The data center can be located in remote locations, and is subject to physical and electrical stresses from sources such as fires and from electrical faults.

The environment drives the installation methods for raised floors, including site preparation, cable and cable racking, bonding and grounding, and fire resistance. The actual installation should be in accordance with the customer's practices.[9][10]

Information technology data centers and computer roomsEdit

Raised floors for Data centers, and in particular rooms, have a history and a set of specifications.

Telcordia GR-2930Edit

Telcordia NEBS: Raised Floor Generic Requirements for Network and Data Centers,[11] GR-2930 presents generic engineering requirements for raised floors that fall within the strict NEBS guidelines.

There are many types of commercially available floors that offer a wide range of structural strength and loading capabilities, depending on component construction and the materials used. The general types of raised floors include stringer, stringerless, and structural platforms, all of which are discussed in detail in GR-2930.

This design permits equipment to be fastened directly to the platform without the need for toggle bars or supplemental bracing.[1] Structural platforms may or may not contain panels or stringers; they are not recommend in earthquake-prone locations.[1]

Data centers typically have raised flooring made up of 60 cm (2 ft) removable square tiles. The trend is towards 80–100 cm (31–39 in) void to cater for better and uniform air distribution. These provide a plenum for air to circulate below the floor, as part of the air conditioning system, as well as providing space for power cabling.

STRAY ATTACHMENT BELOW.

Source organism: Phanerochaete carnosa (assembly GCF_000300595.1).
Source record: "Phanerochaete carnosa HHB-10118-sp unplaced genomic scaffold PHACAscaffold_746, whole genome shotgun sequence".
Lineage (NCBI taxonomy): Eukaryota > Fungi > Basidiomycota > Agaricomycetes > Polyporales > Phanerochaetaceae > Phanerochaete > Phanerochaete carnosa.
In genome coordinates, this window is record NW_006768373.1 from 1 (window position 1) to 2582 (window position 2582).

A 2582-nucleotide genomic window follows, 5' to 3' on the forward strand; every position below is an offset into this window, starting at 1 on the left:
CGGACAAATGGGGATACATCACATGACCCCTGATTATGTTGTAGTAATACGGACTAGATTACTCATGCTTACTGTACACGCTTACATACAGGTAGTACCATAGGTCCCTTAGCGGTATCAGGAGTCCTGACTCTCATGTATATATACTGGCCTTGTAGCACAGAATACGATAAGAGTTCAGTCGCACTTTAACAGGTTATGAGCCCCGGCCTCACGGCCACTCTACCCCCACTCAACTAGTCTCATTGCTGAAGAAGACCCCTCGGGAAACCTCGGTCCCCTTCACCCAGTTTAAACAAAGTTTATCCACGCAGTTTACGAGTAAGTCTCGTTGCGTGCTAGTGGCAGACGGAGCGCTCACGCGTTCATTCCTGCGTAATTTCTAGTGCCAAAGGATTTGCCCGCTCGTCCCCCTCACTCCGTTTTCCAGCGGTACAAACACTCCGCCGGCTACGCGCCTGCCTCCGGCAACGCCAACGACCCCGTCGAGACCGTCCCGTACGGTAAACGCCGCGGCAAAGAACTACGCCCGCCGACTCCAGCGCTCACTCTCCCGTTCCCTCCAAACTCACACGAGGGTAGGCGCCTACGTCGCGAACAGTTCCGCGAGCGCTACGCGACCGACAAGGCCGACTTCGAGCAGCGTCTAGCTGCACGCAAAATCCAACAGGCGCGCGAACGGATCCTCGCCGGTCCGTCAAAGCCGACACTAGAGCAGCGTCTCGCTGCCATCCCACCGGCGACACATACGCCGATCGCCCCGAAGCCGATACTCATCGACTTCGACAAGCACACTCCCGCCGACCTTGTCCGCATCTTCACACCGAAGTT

Metal whiskersEdit

Raised floors and other metal structures such as cable trays and ventilation ducts have caused many problems with zinc whiskers in the past, and likely are still present in many data centers. This happens when microscopic metallic filaments form on metals such as zinc or tin that protect many metal structures and electronic components from corrosion. Maintenance on a raised floor or installing of cable etc. can dislodge the whiskers, which enter the airflow and may short circuit server components or power supplies, sometimes through a high current metal vapor plasma arc.[12]

This phenomenon is not unique to data centers, and has also caused catastrophic failures of satellites and military hardware.[13]

See alsoEdit


  1. ^ a b c A. K. Tang; A. J. Schiff. "Selection and Installation of raised floors" (PDF).
  2. ^ Spinazzola, Steven (2005). "HVAC: The Challenge And Benefits of Under Floor Air Distribution Systems". Facilities Net.
  3. ^ MasterSpec (2009). "CSI MasterFormat Category 09.69.33 Low Profile Fixed Height Access Floor". FreeAxez.
  4. ^ Mark McCain (July 24, 1988). "COMMERCIAL PROPERTY: The New Priorities; Wiring and Power Now Dominate Office Concerns". The New York Times.
  5. ^ "Green Building Facts". USGBC. Retrieved 7 December 2015. This year it is estimated that 40-48 percent of new nonresidential construction will be green, equating to a $120-145 billion opportunity.
  6. ^ Joseph Giovannini (April 5, 1984). "Two Manhattan apartments turn architecture outside in". The New York Times.
  7. ^ a b Schiavon S, Lee KH, Bauman F, Webster T (2010). "Influence of raised floor on zone design cooling load in commercial buildings". Energy and Buildings. 42 (5): 1182–1191. doi:10.1016/j.enbuild.2010.02.009. S2CID 110507582.
  8. ^ "GR-2930, NEBS: Raised Floor Generic Requirements for Network and Data Centers" (2). July 2012. {{cite journal}}: Cite journal requires |journal= (help)
  9. ^ GR-1275-CORE, Central Office/Network Environment Equipment Installation/Removal Generic Requirements
  10. ^ GR-3160-CORE, NEBS Requirements for Telecommunications Data Center Equipment and Spaces
  11. ^ "GR-2930 - NEBS: Raised Floor Requirements - Telcordia". telecom-info.telcordia.com.
  12. ^ "Zinc Whiskers on Raised Floor Tile Structures". Retrieved February 5, 2019.
  13. ^ "NASA - metal whiskers research". NASA. Retrieved 2011-08-01.